To a certain extent, Jim’s failure was inevitable. He did everything the way it was supposed to be done.

According to Uptime Institute survey data, half of enterprise DCIM buyers do not achieve ROI on the purchase. Around 40 percent are now on their second or even third run at various vendors and approaches. Less than 25 percent of survey respondents have deployed any advanced features. And almost all of them have wasted years of staff time to achieve nothing.

Learn from Jim’s mistakes: The right way to procure a DCIM system

The few folks who do this right have thrown out the vendor’s playbook. As the ancient Greek suggests, know thyself.

Learn the lessons from Jim’s mistakes:

  • Define your requirements based on tangible and achievable goals. Like a lot of executives, Jim’s purchase was driven by a vague sense that they needed to get a handle on their operations but not much else.
  • Improve or implement processes that will support the tools, rather than searching for tools to support non-existent management disciplines and procedures.
  • In most companies, the data center (and IT as a discipline as a whole) are often accounted as an undifferentiated cost center to be absorbed by the business. But this practice cannot continue in the face of cloud adoption. Make sure you can achieve cost savings immediately.
  • Use an effective decision-making system to gather input, vet alternatives and come to decisions as quickly as possible before your team loses momentum on a project.

For the last decade, the data center industry has struggled to successfully adopt DCIM software.

DCIM promised to drive out data center inefficiencies, to help operators build a credible model for capacity planning, and to tie together the IT and facilities management teams.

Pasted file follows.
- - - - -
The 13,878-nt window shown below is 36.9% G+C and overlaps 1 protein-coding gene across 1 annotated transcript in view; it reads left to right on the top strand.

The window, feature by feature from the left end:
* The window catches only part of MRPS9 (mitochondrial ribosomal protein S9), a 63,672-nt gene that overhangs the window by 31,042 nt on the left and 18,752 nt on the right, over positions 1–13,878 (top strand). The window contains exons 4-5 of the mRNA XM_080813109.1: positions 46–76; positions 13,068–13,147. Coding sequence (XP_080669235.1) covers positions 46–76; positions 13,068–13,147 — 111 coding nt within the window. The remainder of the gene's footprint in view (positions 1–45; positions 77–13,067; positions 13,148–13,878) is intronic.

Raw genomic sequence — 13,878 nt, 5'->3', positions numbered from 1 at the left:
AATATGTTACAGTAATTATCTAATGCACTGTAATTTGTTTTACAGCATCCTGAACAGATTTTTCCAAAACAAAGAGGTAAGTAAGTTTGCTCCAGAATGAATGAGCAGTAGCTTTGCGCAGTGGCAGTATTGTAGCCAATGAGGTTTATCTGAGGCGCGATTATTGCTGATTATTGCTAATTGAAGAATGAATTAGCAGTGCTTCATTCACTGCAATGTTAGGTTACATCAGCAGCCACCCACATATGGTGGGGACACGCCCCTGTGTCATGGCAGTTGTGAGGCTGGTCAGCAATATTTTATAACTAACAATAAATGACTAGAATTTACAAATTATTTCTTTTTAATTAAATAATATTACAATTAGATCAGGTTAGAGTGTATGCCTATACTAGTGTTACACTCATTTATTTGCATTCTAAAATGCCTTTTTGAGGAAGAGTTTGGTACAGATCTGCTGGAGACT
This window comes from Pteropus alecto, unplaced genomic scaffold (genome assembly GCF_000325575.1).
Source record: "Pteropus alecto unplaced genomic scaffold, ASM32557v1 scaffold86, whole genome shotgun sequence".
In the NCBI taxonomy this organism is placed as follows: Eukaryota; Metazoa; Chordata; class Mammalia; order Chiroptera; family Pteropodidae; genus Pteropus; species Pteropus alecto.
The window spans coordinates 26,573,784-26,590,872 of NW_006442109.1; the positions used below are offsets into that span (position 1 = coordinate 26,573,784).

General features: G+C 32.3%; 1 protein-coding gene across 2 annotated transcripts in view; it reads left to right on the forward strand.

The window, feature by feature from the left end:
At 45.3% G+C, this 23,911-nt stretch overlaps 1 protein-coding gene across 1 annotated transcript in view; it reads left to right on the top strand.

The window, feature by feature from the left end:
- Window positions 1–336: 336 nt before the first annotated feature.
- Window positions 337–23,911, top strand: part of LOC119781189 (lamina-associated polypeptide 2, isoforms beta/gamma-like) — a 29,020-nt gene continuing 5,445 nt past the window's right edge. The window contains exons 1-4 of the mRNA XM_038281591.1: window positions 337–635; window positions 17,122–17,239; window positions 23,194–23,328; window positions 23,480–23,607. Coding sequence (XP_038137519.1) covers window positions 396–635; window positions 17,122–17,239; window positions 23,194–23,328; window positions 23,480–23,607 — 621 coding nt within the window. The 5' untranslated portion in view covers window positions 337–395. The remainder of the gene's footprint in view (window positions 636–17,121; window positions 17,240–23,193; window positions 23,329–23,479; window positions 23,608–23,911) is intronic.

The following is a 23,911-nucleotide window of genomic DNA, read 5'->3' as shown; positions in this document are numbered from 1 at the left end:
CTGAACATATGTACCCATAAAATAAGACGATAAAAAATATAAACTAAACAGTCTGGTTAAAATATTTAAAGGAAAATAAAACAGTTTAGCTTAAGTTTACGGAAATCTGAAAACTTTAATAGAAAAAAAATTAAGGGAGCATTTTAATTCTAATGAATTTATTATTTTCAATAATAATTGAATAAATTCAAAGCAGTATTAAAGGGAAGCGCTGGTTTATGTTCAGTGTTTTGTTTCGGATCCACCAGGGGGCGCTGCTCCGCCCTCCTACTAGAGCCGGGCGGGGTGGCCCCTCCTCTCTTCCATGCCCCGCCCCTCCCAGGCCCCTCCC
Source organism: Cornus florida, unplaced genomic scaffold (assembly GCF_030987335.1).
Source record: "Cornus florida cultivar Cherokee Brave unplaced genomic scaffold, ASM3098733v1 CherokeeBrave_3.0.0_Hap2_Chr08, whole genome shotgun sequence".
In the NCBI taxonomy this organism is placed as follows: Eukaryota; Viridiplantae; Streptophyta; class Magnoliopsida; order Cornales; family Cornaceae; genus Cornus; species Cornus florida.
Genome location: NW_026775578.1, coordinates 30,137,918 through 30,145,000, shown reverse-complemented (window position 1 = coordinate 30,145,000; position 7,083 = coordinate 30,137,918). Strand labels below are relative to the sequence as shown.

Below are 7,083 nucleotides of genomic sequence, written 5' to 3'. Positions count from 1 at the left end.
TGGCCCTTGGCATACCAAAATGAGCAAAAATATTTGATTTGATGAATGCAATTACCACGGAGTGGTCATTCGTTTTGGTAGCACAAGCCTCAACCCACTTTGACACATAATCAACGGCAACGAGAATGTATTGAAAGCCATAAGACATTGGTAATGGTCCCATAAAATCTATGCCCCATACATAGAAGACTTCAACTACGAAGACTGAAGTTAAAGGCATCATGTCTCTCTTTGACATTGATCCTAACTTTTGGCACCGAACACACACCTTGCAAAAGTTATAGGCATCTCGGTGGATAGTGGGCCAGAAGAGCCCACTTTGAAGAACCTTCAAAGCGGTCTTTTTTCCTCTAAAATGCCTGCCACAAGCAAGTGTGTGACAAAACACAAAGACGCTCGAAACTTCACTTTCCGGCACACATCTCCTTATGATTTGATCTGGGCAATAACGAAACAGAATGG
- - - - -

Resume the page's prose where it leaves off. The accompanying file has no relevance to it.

Data center operators saw the potential to apply an organizational structure and visibility over the quagmire of controls, monitoring and asset management tools that had accrued over the years.

Yet, the path to reaping those benefits could not be realized by simply purchasing software. As the messy work of implementation began, many IT organizations found that these tools would be more difficult to implement and more expensive than expected.

Many also realized that DCIM was not capable of automatically addressing underlying management shortfalls.

DCIM promised to give IT organizations tools to transform their organizations. But that opportunity was also rife with the risk to overspend—and to underestimate the amount of effort it would take to deploy the tools correctly. Many IT organizations have waited, evaluating the market, considering the right time to make an investment. Others have already adopted DCIM tools, spending millions of dollars and massive amount of staff resources for a system that provides limited benefits.

The industry needs DCIM to provide the holistic view of data center assets, interdependencies, performance and capacity—and to translate that information into actionable management recommendations and behaviors.

But the procurement process is a tragedy.